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Voice outcome following acute unilateral vocal fold paralysis.
Ann Otol Rhinol Laryngol. 2013 Mar; 122(3):197-204.AO

Abstract

OBJECTIVES

We assessed voice outcomes following unilateral vocal fold paralysis (UVFP).

METHODS

We performed a retrospective chart review of 72 patients with UVFP proven by laryngeal electromyography, including their Voice Handicap Index-10 (VHI-10) scores at presentation and at the study end point (at the return of vocal fold motion or before the decision regarding definitive treatment).

RESULTS

The average VHI-10 score on presentation was 26.9 of 40 (27.2 for patients who recovered motion and 26.7 for those who did not; p = 0.847). A recovery of vocal fold motion was experienced by 35% of patients, and 76.4% of patients underwent temporary vocal fold injection. For the patients who recovered motion, the average changes in VHI-10 score were -22.3 for those with injection and -11.4 for those without (p = 0.027). For patients without motion recovery, the average changes in VHI-10 score were -9.5 for those with injection and -0.8 for those without (p = 0.027). At the study end point, 84% of patients with return of motion had normal VHI-10 scores, in contrast to 21% of patients without motion recovery (p = 0.0009).

CONCLUSIONS

A return of vocal fold motion is a vital determinant of voice outcome in patients with UVFP. However, despite recovery of vocal fold motion, 16% of patients in this study still had significant voice handicap. In contrast, 21% of patients without motion recovery had normal VHI-10 scores. This information can be used to counsel patients on voice outcome (precluding permanent treatment) with and without recovery of motion. There may be long-term voice benefit from early temporary vocal fold injection.

Authors+Show Affiliations

University of Pittsburgh Voice Center, Department of Otolaryngology-Head and Neck Surgery, University of Pittsburgh School of Medicine, Pittsburgh, Pennsylvania 15219, USA.No affiliation info availableNo affiliation info available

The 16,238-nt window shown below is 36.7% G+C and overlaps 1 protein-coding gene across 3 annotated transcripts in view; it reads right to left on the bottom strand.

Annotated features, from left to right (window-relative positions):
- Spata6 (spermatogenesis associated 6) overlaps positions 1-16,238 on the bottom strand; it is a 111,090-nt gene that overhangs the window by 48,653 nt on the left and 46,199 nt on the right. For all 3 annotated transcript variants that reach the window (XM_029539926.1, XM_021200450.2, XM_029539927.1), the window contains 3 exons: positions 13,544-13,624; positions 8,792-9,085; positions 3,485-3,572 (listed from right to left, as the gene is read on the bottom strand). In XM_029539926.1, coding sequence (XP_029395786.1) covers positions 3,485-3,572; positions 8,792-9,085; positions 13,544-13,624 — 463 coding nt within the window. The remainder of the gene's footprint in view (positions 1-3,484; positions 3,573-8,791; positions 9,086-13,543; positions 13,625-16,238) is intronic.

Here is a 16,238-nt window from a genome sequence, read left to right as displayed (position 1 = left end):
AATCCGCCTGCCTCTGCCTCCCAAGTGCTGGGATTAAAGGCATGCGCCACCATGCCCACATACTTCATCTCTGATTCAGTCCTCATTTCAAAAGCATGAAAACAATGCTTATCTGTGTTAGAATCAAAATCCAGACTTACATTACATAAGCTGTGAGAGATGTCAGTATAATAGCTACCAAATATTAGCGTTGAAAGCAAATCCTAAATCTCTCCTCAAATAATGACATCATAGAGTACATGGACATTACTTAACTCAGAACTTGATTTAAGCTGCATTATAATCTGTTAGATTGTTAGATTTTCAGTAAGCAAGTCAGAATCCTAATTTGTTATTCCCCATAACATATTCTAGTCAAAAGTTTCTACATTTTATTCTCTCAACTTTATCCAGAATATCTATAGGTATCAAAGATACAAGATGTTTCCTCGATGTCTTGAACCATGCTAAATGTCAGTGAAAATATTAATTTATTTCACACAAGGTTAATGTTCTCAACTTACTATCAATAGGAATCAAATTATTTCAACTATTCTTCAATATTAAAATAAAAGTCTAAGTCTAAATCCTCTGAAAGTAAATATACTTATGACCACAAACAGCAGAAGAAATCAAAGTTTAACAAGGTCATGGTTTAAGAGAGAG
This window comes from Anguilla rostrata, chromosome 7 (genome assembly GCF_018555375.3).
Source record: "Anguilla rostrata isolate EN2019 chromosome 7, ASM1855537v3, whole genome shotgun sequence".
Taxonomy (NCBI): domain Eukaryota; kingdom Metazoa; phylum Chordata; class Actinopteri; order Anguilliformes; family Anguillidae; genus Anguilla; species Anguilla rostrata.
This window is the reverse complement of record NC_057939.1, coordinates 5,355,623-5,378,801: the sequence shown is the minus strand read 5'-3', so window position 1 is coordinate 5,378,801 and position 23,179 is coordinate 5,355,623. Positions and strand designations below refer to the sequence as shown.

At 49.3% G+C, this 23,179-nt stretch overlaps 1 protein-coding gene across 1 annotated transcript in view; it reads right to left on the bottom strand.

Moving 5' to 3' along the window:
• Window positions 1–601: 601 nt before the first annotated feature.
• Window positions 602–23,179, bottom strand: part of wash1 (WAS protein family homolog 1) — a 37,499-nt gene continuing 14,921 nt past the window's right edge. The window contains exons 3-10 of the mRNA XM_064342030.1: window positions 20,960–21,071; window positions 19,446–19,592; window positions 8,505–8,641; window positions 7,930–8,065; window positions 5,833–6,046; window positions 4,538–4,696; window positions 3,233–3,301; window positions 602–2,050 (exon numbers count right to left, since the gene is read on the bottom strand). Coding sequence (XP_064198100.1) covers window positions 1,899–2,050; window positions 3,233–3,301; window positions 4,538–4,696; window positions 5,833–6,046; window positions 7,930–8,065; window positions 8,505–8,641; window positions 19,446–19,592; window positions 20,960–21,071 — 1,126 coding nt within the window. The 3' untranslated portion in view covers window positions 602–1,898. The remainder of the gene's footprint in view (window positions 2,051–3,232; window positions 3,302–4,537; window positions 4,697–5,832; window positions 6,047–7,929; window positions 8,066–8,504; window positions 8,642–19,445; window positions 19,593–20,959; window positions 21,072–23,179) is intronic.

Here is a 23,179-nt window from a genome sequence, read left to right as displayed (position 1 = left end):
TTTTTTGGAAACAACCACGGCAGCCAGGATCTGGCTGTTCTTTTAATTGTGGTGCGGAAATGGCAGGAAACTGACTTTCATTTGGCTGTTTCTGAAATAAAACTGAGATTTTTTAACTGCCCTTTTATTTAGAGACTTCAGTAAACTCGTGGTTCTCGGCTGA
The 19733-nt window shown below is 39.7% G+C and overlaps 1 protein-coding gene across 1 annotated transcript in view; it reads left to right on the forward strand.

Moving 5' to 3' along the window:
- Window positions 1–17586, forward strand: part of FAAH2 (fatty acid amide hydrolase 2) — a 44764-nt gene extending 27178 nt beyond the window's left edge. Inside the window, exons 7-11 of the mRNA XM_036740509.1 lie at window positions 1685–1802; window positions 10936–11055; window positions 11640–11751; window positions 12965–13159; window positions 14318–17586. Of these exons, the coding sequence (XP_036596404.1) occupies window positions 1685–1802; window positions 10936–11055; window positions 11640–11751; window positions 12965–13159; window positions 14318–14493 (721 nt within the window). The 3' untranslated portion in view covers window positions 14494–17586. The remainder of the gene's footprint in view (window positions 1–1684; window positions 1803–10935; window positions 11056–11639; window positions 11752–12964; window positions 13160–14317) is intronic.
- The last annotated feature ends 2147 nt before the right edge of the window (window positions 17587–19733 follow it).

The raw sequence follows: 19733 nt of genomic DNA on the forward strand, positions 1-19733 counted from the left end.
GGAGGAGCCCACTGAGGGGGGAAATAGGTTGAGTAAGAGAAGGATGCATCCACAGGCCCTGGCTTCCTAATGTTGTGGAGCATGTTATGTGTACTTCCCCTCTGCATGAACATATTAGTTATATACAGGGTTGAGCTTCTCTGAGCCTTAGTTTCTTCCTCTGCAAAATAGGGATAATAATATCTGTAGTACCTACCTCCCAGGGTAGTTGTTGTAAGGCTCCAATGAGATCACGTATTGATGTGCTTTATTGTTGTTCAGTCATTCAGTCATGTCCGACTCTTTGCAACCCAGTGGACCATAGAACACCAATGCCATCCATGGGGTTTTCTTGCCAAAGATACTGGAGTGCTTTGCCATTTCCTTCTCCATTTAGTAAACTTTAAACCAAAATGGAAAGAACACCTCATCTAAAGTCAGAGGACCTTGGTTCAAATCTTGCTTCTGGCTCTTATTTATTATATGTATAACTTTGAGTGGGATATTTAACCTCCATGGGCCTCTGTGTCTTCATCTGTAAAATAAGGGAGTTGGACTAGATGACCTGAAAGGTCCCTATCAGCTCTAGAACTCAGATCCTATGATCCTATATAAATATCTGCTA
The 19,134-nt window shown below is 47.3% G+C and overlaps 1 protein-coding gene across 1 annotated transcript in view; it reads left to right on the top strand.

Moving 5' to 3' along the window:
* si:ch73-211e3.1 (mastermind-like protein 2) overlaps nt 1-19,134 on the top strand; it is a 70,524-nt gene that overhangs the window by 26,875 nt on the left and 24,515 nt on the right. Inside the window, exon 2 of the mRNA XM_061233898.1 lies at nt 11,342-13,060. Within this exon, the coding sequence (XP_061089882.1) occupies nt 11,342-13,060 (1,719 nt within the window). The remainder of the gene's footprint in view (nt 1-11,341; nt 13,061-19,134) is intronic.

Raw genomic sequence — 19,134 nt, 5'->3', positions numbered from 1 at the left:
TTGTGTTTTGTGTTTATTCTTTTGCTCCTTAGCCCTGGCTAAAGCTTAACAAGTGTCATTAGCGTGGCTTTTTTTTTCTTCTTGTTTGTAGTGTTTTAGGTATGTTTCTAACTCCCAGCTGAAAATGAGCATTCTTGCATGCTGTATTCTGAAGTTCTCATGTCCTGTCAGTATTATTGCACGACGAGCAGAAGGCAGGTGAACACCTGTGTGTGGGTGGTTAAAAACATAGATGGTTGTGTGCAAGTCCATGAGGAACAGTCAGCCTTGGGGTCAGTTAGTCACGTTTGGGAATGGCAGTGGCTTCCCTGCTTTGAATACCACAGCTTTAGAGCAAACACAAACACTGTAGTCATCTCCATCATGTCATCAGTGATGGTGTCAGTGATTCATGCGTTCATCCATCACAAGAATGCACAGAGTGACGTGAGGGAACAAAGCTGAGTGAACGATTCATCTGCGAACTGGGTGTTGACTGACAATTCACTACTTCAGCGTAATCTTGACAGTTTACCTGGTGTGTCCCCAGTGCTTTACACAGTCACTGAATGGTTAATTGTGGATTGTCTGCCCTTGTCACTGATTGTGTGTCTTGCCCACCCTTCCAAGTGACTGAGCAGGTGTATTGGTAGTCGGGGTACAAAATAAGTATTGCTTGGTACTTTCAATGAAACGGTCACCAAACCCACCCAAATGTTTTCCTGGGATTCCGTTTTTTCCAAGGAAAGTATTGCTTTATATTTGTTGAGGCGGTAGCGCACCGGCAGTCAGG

Pub Type(s)

Journal Article

Language

eng

PubMed ID

23577573

Citation

Young, VyVy N., et al. "Voice Outcome Following Acute Unilateral Vocal Fold Paralysis." The Annals of Otology, Rhinology, and Laryngology, vol. 122, no. 3, 2013, pp. 197-204.
Young VN, Smith LJ, Rosen C. Voice outcome following acute unilateral vocal fold paralysis. Ann Otol Rhinol Laryngol. 2013;122(3):197-204.
Young, V. N., Smith, L. J., & Rosen, C. (2013). Voice outcome following acute unilateral vocal fold paralysis. The Annals of Otology, Rhinology, and Laryngology, 122(3), 197-204.
Young VN, Smith LJ, Rosen C. Voice Outcome Following Acute Unilateral Vocal Fold Paralysis. Ann Otol Rhinol Laryngol. 2013;122(3):197-204. PubMed PMID: 23577573.
* Article titles in AMA citation format should be in sentence-case
TY - JOUR T1 - Voice outcome following acute unilateral vocal fold paralysis. AU - Young,VyVy N, AU - Smith,Libby J, AU - Rosen,Clark, PY - 2013/4/13/entrez PY - 2013/4/13/pubmed PY - 2013/6/21/medline SP - 197 EP - 204 JF - The Annals of otology, rhinology, and laryngology JO - Ann. Otol. Rhinol. Laryngol. VL - 122 IS - 3 N2 - OBJECTIVES: We assessed voice outcomes following unilateral vocal fold paralysis (UVFP). METHODS: We performed a retrospective chart review of 72 patients with UVFP proven by laryngeal electromyography, including their Voice Handicap Index-10 (VHI-10) scores at presentation and at the study end point (at the return of vocal fold motion or before the decision regarding definitive treatment). RESULTS: The average VHI-10 score on presentation was 26.9 of 40 (27.2 for patients who recovered motion and 26.7 for those who did not; p = 0.847). A recovery of vocal fold motion was experienced by 35% of patients, and 76.4% of patients underwent temporary vocal fold injection. For the patients who recovered motion, the average changes in VHI-10 score were -22.3 for those with injection and -11.4 for those without (p = 0.027). For patients without motion recovery, the average changes in VHI-10 score were -9.5 for those with injection and -0.8 for those without (p = 0.027). At the study end point, 84% of patients with return of motion had normal VHI-10 scores, in contrast to 21% of patients without motion recovery (p = 0.0009). CONCLUSIONS: A return of vocal fold motion is a vital determinant of voice outcome in patients with UVFP. However, despite recovery of vocal fold motion, 16% of patients in this study still had significant voice handicap. In contrast, 21% of patients without motion recovery had normal VHI-10 scores. This information can be used to counsel patients on voice outcome (precluding permanent treatment) with and without recovery of motion. There may be long-term voice benefit from early temporary vocal fold injection. SN - 0003-4894 UR - https://www.unboundmedicine.com/medline/citation/23577573/Voice_outcome_following_acute_unilateral_vocal_fold_paralysis_ L2 - http://journals.sagepub.com/doi/full/10.1177/000348941312200309?url_ver=Z39.88-2003&rfr_id=ori:rid:crossref.org&rfr_dat=cr_pub=pubmed DB - PRIME DP - Unbound Medicine ER -